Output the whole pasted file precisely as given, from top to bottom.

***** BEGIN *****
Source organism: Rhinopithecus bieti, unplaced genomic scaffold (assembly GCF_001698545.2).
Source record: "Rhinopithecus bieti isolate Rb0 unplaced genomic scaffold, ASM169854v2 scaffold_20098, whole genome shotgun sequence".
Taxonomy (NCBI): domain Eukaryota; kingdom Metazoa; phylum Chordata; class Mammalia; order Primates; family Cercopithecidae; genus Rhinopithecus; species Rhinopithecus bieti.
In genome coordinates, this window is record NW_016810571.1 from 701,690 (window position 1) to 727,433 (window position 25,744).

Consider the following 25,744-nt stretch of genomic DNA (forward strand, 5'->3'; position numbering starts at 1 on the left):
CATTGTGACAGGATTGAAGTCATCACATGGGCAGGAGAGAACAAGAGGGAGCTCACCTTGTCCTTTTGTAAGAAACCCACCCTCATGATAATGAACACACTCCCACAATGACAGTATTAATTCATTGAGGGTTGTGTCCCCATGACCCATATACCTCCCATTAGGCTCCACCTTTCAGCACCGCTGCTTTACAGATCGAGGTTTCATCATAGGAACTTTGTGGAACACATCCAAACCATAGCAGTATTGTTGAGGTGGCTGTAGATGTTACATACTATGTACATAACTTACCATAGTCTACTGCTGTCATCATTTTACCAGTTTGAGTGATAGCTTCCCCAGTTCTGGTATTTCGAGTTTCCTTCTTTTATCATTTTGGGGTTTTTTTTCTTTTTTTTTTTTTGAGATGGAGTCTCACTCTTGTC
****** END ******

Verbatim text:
Source organism: Rhinopithecus bieti, unplaced genomic scaffold (assembly GCF_001698545.2).
Source record: "Rhinopithecus bieti isolate Rb0 unplaced genomic scaffold, ASM169854v2 scaffold_20098, whole genome shotgun sequence".
Taxonomy (NCBI): domain Eukaryota; kingdom Metazoa; phylum Chordata; class Mammalia; order Primates; family Cercopithecidae; genus Rhinopithecus; species Rhinopithecus bieti.
In genome coordinates, this window is record NW_016810571.1 from 701,690 (window position 1) to 727,433 (window position 25,744).

Consider the following 25,744-nt stretch of genomic DNA (forward strand, 5'->3'; position numbering starts at 1 on the left):
CATTGTGACAGGATTGAAGTCATCACATGGGCAGGAGAGAACAAGAGGGAGCTCACCTTGTCCTTTTGTAAGAAACCCACCCTCATGATAATGAACACACTCCCACAATGACAGTATTAATTCATTGAGGGTTGTGTCCCCATGACCCATATACCTCCCATTAGGCTCCACCTTTCAGCACCGCTGCTTTACAGATCGAGGTTTCATCATAGGAACTTTGTGGAACACATCCAAACCATAGCAGTATTGTTGAGGTGGCTGTAGATGTTACATACTATGTACATAACTTACCATAGTCTACTGCTGTCATCATTTTACCAGTTTGAGTGATAGCTTCCCCAGTTCTGGTATTTCGAGTTTCCTTCTTTTATCATTTTGGGGTTTTTTTTCTTTTTTTTTTTTTGAGATGGAGTCTCACTCTTGTC